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Series: Geological Society, London, Special Publications
Published: 01 January 2018
DOI: 10.1144/SP455.4
EISBN: 9781786203366
...-fidelity structural models of the wing spar. The bending strength of the wing spar of a 6 m wingspan ornithocheirid pterosaur is used to infer the likely membrane tension. The tensions required to suppress aeroelastic flutter and to minimize ballooning of the membrane under flight loads are also estimated...
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Journal Article
Journal: Paleobiology
Published: 06 December 2016
Paleobiology (2017) 43 (1): 144–169.
...Francisco J. Serrano; Paul Palmqvist; Luis M. Chiappe; José L. Sanz Abstract Our knowledge of the diversity, ecology, and phylogeny of Mesozoic birds has increased significantly during recent decades, yet our understanding of their flight competence remains poor. Wing loading ( WL ) and aspect...
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Journal Article
Journal: Paleobiology
Published: 12 March 2015
Paleobiology (2015) 41 (2): 205–225.
...Robert A. Stevenson; Dennis Evangelista; Cindy V. Looy Abstract Manifera talaris , a voltzian conifer from the late early to middle Permian (ca. 270 Ma) of Texas, is the earliest known conifer to produce winged seeds indicative of autorotating flight. In contrast to autorotating seeds and fruits...
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Journal Article
Journal: Paleobiology
Published: 07 May 2014
Paleobiology (2014) 40 (3): 459–476.
... are theropod dinosaurs, whose skeletons and feathered forelimbs record the origin and evolution of bird flight. However, in spite of over a century of discussion, the functions of forelimb feathers during the evolution of flight remain enigmatic. Both aerodynamic and non-aerodynamic roles have been proposed...
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Journal Article
Published: 01 January 2013
Journal of Paleontology (2013) 87 (1): 151–158.
... on the Antarctic continent. Falconids occur in a variety of habitats and exhibit a multiplicity of behaviors and body shapes, ranging from long-winged and fast-flying predatory birds (genus Falco ) to forest inhabitants with great flight maneuverability (genus Micrastur ) and to ground-dwelling scavenging birds...
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Journal Article
Journal: Paleobiology
Published: 01 February 2009
Paleobiology (2009) 35 (1): 1–12.
...T. Alex Dececchi; Hans C. E. Larsson Abstract The evolution of powered flight has traditionally been associated with the origin of birds, the most successful clade of modern tetrapods, as exemplified by the nearly 10,000 species alive today. Flight requires a suite of morphological changes...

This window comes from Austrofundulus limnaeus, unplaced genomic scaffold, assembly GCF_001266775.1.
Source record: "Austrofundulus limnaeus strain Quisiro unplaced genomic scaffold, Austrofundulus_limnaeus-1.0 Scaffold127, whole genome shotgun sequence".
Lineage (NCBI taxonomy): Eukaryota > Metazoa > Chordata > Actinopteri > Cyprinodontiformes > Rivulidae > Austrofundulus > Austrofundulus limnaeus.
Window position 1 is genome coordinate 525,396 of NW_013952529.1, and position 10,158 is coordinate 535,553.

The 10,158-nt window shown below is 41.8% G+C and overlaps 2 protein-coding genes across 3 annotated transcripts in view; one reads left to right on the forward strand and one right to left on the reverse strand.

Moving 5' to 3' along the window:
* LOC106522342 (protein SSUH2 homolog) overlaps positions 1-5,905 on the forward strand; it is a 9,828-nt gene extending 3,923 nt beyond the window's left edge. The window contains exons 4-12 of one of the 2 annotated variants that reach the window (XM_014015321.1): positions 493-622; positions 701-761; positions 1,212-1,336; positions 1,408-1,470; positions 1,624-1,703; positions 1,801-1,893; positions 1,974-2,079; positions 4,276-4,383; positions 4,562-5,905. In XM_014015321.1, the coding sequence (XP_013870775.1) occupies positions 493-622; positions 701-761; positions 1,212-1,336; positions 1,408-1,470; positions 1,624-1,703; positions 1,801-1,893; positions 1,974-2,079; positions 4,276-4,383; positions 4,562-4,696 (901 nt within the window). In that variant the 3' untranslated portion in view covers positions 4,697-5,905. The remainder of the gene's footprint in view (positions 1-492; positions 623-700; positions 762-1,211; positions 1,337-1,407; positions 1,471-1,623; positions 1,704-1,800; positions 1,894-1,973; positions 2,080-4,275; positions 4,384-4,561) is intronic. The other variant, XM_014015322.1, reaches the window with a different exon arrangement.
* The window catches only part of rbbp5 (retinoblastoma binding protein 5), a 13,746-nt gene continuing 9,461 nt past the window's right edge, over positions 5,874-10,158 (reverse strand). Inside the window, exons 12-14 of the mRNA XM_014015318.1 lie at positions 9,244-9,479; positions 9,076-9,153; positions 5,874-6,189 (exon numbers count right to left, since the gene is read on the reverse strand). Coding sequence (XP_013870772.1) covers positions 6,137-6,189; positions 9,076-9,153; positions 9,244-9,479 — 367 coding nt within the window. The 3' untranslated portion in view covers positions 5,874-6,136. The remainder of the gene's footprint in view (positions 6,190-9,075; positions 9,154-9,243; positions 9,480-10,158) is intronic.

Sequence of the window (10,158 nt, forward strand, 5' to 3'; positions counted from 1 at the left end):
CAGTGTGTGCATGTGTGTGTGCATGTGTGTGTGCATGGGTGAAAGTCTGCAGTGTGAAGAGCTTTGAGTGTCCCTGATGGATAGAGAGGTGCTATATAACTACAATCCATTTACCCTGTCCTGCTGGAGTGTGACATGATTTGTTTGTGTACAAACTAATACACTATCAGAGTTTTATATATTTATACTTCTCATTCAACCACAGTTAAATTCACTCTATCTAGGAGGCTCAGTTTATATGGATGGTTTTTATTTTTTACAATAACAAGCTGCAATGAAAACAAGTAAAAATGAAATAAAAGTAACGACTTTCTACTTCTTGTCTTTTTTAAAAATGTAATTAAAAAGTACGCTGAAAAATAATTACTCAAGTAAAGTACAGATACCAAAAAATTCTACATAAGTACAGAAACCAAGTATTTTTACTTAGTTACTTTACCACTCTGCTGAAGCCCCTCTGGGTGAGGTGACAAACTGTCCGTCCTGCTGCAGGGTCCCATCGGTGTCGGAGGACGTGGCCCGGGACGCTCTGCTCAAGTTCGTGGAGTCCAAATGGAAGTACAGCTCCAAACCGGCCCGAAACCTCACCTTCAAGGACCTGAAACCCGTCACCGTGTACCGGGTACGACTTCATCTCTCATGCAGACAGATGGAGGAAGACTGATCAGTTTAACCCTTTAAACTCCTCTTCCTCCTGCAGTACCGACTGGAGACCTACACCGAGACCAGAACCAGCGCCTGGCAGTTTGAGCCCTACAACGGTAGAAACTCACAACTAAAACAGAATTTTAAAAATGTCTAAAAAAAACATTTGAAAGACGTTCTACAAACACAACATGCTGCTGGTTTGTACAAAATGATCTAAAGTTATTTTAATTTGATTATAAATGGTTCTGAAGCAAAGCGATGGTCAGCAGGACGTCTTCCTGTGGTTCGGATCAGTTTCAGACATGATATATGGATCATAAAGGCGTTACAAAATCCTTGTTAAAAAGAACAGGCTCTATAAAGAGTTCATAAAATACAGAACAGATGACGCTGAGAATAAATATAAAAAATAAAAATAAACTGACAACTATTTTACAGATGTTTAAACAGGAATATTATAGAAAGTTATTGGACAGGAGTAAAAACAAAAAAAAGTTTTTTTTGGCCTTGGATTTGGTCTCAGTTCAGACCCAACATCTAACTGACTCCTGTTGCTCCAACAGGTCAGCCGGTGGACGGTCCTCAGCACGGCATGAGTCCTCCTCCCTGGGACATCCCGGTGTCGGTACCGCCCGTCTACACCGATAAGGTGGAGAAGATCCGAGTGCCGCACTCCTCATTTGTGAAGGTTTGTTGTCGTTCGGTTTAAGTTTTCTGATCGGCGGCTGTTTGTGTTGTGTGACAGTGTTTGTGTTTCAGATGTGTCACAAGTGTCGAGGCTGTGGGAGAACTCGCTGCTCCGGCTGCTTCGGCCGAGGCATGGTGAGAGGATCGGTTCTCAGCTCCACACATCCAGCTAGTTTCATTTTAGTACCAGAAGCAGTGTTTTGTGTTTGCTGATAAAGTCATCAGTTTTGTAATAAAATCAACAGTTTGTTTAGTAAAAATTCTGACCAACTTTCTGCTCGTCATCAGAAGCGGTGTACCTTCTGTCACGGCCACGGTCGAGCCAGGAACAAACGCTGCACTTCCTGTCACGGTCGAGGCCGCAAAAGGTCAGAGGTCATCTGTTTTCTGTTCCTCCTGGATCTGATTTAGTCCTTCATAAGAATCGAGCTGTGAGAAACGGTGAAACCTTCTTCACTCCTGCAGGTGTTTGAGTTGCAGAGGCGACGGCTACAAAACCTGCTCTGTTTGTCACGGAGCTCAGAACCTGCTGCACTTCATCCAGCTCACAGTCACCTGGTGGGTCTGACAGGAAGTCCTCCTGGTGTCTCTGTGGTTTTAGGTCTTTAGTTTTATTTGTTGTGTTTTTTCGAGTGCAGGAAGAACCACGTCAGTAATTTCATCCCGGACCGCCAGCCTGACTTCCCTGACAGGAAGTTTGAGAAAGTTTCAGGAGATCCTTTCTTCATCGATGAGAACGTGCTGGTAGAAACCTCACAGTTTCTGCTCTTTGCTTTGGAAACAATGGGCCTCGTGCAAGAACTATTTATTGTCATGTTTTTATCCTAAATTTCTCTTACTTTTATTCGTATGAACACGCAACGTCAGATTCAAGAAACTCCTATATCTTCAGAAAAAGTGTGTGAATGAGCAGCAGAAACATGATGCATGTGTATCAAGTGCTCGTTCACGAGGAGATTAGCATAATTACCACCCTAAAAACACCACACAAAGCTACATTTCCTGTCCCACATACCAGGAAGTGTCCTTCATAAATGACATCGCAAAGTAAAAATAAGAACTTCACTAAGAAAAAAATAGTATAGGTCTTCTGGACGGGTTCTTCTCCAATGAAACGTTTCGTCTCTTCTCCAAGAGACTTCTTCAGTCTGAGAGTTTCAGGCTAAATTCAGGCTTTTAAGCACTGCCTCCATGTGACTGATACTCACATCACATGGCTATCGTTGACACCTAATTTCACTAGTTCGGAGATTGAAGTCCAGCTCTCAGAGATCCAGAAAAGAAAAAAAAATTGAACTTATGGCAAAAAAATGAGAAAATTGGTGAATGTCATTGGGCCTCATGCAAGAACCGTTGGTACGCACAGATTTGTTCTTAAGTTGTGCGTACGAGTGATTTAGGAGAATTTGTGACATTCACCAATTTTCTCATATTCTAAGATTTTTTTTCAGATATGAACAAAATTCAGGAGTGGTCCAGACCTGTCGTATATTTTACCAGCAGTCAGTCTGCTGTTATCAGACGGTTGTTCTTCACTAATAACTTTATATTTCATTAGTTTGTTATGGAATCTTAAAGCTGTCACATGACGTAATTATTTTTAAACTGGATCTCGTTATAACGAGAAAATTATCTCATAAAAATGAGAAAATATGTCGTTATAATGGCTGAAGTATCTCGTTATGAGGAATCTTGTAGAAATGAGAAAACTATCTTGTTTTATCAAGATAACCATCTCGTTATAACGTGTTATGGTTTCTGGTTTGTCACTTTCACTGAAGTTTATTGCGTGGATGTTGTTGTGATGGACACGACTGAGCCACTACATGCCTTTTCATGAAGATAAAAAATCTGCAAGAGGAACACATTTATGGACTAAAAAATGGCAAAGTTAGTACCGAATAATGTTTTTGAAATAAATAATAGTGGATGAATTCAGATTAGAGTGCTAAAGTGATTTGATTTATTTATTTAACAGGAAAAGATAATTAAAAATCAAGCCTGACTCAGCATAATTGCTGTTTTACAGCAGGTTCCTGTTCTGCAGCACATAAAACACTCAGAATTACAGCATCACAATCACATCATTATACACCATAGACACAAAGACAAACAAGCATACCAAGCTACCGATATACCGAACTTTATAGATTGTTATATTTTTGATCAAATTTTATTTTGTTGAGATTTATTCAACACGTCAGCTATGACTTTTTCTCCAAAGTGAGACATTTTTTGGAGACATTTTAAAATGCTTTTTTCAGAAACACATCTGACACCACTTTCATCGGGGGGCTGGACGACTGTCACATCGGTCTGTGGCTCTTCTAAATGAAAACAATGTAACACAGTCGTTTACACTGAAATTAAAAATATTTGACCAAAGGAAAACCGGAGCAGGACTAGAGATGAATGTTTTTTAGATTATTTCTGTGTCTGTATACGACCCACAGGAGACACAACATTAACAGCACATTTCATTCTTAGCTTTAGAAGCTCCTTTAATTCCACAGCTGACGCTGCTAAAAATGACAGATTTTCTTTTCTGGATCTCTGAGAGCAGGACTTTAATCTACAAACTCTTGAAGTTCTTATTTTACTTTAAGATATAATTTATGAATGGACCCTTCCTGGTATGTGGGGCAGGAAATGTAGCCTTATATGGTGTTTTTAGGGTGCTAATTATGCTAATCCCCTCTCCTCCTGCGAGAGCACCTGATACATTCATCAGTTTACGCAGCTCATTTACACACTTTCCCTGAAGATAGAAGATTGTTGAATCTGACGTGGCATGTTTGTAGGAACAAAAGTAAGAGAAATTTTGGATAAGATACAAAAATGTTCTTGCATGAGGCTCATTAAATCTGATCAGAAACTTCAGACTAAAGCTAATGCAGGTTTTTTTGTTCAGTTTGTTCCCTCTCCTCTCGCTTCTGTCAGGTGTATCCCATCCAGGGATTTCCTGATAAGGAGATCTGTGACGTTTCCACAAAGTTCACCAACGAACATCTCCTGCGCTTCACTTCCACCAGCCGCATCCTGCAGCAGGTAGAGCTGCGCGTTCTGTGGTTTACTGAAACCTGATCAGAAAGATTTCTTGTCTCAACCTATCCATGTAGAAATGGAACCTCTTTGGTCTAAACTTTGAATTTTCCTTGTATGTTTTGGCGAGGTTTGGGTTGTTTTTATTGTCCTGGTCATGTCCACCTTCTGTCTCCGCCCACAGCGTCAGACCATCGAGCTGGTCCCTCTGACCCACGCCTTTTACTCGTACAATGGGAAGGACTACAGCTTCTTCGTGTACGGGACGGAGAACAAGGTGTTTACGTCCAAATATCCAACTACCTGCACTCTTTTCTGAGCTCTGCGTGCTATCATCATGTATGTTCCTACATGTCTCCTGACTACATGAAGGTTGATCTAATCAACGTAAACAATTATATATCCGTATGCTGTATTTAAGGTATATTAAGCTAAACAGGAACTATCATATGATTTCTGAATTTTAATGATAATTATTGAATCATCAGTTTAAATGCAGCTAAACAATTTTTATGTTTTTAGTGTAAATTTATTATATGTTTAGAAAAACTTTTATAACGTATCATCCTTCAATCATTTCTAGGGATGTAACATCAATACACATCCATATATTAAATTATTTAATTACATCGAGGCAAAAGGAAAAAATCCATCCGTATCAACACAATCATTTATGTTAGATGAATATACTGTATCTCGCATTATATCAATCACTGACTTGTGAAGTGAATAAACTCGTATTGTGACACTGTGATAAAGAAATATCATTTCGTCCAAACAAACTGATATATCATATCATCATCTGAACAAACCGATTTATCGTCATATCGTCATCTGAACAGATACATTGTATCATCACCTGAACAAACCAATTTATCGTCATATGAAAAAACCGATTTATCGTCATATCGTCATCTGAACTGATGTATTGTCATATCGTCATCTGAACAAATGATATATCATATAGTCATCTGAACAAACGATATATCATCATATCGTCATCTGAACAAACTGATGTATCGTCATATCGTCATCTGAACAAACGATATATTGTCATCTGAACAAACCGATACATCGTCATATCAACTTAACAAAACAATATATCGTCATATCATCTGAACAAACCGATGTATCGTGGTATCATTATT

FIGURES
Journal Article
Published: 01 November 2007
Geological Magazine (2007) 144 (6): 977–986.
... with elements from New Mexico (USA) and from the Argentine locality of El Brete (Salta Province) testify to the global distribution of large flighted euenantiornithine birds in the Late Cretaceous. We discuss the systematics and taxonomy of additional isolated bones of Enantiornithes that were collected from...
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Journal Article
Journal: Paleobiology
Published: 01 September 2006
Paleobiology (2006) 32 (3): 417–431.
... of flight feathers rather than contour feathers, including vane asymmetry, curved shafts, and a self-stabilizing overlap pattern. Many of these features facilitate lift generation in the wings and tail of birds, suggesting that the hindlimbs acted as airfoils. A new reconstruction of Archaeopteryx...
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Journal Article
Published: 10 February 2006
Canadian Journal of Earth Sciences (2006) 43 (1): 1–7.
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Journal Article
Journal: Paleobiology
Published: 01 January 2005
Paleobiology (2005) 31 (3): 382–399.
...Stephen M. Gatesy; David B. Baier Abstract Flying birds flap their wings to generate aerodynamic forces large enough to overcome weight and drag. During this behavior, the forelimbs are displaced and deformed in a complex, coordinated sequence of movements collectively known as the “flight stroke...
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Journal Article
Published: 20 September 2004
Canadian Journal of Earth Sciences (2004) 41 (9): 1097–1107.
... and wing. Vescornis also exhibits characteristics that separate it from other enantiornithine birds, such as the short alular phalanx, the vestigial manual claws, and the well-developed and long foot claws. These features suggest an adaptation towards an improved flight capability, while the ability...
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Journal Article
Published: 01 January 1999
Bulletin de la Société Géologique de France (1999) 170 (1): 85–90.
Journal Article
Journal: Paleobiology
Published: 01 October 1998
Paleobiology (1998) 24 (4): 450–469.
... hindlimb kinematics and posture apparently began shortly prior to the origin of flight, but did not acquire a characteristically modern avian aspect until after the later acquisition of derived flight characteristics. GeoRef, Copyright 2004, American Geological Institute. 1998 ...
Journal Article
Published: 01 May 1975
Journal of Paleontology (1975) 49 (3): 534–548.